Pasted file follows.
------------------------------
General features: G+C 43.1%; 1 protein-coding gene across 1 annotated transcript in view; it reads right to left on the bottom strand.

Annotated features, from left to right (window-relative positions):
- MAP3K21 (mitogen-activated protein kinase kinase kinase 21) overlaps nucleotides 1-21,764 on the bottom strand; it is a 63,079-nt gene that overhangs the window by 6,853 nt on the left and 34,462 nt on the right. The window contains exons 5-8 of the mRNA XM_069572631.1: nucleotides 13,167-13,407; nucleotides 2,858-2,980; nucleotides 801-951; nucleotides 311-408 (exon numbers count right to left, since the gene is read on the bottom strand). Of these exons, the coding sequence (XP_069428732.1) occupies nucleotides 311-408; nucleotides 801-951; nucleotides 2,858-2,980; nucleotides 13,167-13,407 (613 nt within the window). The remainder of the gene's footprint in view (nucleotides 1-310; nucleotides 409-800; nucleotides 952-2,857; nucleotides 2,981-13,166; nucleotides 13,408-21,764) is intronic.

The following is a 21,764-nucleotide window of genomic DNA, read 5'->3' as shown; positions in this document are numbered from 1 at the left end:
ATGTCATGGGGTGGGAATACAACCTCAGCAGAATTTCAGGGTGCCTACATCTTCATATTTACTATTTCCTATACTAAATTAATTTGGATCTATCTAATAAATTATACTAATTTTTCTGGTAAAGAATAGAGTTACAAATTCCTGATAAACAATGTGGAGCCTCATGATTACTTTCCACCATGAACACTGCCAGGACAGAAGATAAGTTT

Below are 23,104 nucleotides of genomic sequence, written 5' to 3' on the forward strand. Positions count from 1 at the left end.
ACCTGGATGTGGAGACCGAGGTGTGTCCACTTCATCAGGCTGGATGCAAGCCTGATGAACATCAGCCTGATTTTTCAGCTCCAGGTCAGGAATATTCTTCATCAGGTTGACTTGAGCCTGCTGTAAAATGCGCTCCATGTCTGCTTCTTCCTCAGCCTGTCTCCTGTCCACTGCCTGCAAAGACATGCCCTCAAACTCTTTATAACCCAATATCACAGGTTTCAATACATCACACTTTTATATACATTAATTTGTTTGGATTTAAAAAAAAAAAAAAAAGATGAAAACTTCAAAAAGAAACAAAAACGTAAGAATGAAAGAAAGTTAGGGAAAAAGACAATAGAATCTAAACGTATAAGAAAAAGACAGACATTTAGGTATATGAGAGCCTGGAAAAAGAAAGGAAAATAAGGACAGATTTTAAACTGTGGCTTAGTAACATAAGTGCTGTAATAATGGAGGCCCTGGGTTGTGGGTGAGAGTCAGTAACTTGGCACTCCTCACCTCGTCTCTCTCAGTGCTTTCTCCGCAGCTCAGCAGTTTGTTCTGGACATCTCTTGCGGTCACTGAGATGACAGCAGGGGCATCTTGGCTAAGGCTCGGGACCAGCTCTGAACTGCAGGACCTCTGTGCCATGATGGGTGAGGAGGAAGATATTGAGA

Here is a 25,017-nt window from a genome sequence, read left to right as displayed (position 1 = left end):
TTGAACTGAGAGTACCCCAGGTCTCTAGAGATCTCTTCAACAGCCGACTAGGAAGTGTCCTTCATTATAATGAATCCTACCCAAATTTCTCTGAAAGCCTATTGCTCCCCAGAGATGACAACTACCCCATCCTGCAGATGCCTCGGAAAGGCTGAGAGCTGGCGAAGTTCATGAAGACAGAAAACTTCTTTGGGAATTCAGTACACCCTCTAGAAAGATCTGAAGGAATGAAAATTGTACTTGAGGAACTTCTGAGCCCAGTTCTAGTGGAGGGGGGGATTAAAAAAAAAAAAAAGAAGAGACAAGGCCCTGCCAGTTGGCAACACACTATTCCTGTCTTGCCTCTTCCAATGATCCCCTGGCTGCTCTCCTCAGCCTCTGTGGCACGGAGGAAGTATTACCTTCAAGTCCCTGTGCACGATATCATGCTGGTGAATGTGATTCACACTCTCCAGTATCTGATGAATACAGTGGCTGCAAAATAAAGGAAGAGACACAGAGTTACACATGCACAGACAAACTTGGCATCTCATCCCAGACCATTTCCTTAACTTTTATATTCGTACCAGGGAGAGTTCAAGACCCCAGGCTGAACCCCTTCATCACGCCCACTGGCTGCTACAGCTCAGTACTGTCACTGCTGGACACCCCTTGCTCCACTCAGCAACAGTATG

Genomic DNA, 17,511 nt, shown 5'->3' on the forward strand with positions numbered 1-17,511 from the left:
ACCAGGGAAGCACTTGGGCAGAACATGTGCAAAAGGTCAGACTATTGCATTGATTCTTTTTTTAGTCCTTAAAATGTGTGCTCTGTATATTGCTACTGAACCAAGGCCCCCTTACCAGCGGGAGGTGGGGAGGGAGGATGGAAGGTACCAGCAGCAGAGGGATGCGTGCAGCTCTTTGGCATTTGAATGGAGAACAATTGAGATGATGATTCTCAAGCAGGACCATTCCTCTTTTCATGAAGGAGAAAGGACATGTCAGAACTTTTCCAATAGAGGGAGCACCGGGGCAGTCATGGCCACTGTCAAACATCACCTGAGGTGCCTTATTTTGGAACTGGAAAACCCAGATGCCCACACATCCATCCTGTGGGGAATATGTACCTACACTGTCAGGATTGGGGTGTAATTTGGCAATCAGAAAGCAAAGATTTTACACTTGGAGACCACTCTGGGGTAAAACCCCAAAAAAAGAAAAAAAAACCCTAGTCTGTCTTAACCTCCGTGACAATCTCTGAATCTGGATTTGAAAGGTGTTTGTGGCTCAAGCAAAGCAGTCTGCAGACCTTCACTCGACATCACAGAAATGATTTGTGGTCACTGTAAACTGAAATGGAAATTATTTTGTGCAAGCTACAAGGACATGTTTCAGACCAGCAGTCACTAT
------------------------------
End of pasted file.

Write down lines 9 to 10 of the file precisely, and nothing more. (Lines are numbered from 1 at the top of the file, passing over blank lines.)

TTGAACTGAGAGTACCCCAGGTCTCTAGAGATCTCTTCAACAGCCGACTAGGAAGTGTCCTTCATTATAATGAATCCTACCCAAATTTCTCTGAAAGCCTATTGCTCCCCAGAGATGACAACTACCCCATCCTGCAGATGCCTCGGAAAGGCTGAGAGCTGGCGAAGTTCATGAAGACAGAAAACTTCTTTGGGAATTCAGTACACCCTCTAGAAAGATCTGAAGGAATGAAAATTGTACTTGAGGAACTTCTGAGCCCAGTTCTAGTGGAGGGGGGGATTAAAAAAAAAAAAAAGAAGAGACAAGGCCCTGCCAGTTGGCAACACACTATTCCTGTCTTGCCTCTTCCAATGATCCCCTGGCTGCTCTCCTCAGCCTCTGTGGCACGGAGGAAGTATTACCTTCAAGTCCCTGTGCACGATATCATGCTGGTGAATGTGATTCACACTCTCCAGTATCTGATGAATACAGTGGCTGCAAAATAAAGGAAGAGACACAGAGTTACACATGCACAGACAAACTTGGCATCTCATCCCAGACCATTTCCTTAACTTTTATATTCGTACCAGGGAGAGTTCAAGACCCCAGGCTGAACCCCTTCATCACGCCCACTGGCTGCTACAGCTCAGTACTGTCACTGCTGGACACCCCTTGCTCCACTCAGCAACAGTATG

Genomic DNA, 17,511 nt, shown 5'->3' on the forward strand with positions numbered 1-17,511 from the left: